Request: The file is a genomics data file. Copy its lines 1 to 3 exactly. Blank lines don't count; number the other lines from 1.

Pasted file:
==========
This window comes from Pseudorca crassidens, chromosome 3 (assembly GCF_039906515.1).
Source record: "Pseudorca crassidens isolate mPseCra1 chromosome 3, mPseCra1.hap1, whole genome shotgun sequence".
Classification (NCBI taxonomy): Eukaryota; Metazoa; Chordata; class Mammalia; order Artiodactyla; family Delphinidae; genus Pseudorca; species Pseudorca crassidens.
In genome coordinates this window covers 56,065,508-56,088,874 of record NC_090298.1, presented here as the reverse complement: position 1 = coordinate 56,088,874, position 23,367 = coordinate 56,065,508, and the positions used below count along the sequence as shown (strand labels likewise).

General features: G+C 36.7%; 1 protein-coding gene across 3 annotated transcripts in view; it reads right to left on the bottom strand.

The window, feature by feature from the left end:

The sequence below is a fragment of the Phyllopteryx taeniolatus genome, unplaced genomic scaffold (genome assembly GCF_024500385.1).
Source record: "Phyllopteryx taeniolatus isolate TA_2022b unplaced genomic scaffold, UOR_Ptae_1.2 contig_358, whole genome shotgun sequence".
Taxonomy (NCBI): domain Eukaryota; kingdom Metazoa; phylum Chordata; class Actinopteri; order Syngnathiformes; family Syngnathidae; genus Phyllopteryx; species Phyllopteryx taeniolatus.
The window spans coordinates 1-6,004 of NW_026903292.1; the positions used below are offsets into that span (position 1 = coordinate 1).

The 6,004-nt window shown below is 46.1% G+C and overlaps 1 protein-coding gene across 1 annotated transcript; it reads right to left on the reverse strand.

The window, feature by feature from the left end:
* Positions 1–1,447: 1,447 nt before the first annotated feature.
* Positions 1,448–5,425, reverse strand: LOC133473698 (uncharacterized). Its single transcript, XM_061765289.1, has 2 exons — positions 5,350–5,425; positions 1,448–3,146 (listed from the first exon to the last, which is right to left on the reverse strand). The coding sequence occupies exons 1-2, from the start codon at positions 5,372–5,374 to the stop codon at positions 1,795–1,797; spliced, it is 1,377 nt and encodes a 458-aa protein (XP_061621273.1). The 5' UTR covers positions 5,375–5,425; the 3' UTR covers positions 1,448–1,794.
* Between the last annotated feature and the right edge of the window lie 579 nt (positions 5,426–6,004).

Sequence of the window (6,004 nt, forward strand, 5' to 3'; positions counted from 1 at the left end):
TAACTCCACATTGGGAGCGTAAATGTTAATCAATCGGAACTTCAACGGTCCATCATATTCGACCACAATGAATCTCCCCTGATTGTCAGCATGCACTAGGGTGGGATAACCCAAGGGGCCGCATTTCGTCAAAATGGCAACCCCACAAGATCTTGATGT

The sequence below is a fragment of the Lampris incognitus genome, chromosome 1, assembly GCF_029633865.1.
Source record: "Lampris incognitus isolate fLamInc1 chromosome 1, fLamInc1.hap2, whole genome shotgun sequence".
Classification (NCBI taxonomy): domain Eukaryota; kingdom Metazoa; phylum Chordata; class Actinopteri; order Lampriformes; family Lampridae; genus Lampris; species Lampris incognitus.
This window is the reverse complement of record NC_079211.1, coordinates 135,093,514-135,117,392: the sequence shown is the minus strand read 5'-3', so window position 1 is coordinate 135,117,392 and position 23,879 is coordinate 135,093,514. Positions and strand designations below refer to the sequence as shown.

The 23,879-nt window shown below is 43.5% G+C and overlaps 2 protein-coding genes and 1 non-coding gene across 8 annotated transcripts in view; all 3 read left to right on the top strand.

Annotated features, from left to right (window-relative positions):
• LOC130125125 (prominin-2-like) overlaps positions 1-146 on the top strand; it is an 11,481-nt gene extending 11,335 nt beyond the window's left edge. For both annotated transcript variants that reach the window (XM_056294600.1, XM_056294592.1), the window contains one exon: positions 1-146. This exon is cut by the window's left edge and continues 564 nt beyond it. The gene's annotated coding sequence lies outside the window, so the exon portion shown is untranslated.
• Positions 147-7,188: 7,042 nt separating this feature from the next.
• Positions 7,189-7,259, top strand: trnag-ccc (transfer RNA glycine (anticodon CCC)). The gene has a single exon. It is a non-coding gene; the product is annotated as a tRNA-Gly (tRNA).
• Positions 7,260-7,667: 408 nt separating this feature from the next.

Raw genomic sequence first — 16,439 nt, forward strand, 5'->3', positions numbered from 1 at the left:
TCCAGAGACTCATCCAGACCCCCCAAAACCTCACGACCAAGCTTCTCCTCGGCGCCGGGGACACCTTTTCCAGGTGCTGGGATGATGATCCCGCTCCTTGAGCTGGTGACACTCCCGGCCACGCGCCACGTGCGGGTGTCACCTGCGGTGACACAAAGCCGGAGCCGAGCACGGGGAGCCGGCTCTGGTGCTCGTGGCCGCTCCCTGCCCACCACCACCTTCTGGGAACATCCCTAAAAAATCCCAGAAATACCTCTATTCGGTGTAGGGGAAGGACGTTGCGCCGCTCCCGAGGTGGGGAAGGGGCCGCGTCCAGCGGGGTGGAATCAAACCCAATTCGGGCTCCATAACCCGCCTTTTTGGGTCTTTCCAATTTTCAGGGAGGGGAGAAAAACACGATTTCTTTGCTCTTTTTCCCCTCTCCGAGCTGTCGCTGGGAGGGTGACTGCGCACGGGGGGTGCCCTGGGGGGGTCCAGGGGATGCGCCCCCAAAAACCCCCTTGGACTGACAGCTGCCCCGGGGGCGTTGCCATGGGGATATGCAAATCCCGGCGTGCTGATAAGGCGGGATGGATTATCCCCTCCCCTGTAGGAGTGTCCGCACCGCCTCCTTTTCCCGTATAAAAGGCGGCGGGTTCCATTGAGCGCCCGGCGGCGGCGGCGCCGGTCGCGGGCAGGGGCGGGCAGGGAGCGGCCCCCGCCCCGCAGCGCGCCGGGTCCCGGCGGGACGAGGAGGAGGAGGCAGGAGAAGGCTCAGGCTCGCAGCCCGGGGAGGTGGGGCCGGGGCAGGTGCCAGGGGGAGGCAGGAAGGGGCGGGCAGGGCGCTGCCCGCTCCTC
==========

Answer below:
This window comes from Pseudorca crassidens, chromosome 3 (assembly GCF_039906515.1).
Source record: "Pseudorca crassidens isolate mPseCra1 chromosome 3, mPseCra1.hap1, whole genome shotgun sequence".
Classification (NCBI taxonomy): Eukaryota; Metazoa; Chordata; class Mammalia; order Artiodactyla; family Delphinidae; genus Pseudorca; species Pseudorca crassidens.